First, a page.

The Trooper
- from Kerrang

Author - Paul Elliot


His mother tried to get rid of him, Iron Maiden's bassist Steve Harris frequently wanted to kill him and we slaughtered his efforts as a novelist - but Bruce Dickinson has battled on regardless. Now he's ready to face an interrogation from Kerrang! readers...

The Air Raid Siren they called him, when Iron Maiden were the biggest metal band on earth and Bruce Dickinson fronted the band with a voice that blared like a four-minute warning. Now, five years after he walked out on Maiden, Bruce is about to launch his sixth solo album, 'The Chemical Wedding'. Like its predecessor 'Accident Of Birth', it's an album of solid, distinctly British metal.

Today, Bruce is meeting his public: five Kerrang! readers who've followed the man's career from Maiden to the present. Fittingly, the old Air Raid Siren has chosen to be interviewed at the RAF Museum in Hendon, North London. A qualified pilot, Bruce acts as unofficial tour guide as he leads the K! readers around the war machinery - after he collected us from outside the Kerrang! office in his eight-seater motor. Which was nice. We settle in the museum's cafe - tea and a rock cake for Bruce, lager for everyone else - and the K! readers begin firing questions...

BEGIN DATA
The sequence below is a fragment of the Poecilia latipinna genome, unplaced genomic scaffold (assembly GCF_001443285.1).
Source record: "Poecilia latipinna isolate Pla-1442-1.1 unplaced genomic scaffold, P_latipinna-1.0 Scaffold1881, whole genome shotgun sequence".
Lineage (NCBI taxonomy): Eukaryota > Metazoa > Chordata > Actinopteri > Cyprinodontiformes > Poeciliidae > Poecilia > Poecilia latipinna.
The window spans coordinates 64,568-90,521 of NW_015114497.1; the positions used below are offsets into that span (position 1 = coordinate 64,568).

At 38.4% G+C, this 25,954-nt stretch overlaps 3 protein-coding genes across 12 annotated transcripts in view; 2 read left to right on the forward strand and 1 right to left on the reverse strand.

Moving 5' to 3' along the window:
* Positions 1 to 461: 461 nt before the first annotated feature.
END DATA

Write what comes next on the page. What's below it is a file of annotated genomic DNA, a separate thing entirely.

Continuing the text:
Why did you only do one UK show last year?
"Because live ticket sales are rubbish right now, and my own standing was frankly not amazing. I was still re-building things. If the show wasn't a success... I needed it like a hole in the head. The reviews for 'Accident...' were good, but people writing nice things in the press doesn't necessarily translate into people buying tickets."

Why the return to your heavy metal roots on the last two solo albums?
"I had absolutely nothing to lose. When I thought about doing a straight metal record I really didn't know if it'd be any good. How could I add anything to what I'd done before? In the end, I didn't think about it too deeply, I just did it."

Is this the direction you wanted to take Maiden?
"Probably. When I left Maiden i had no idea what I wanted to do. But i felt like I should be taking some kind of chance. If we had made an album like 'Accident...' I wouldn't have left!"

What's your verdict on 'The X Factor' and 'Virtual XI' - the albums Maiden have made since you quit?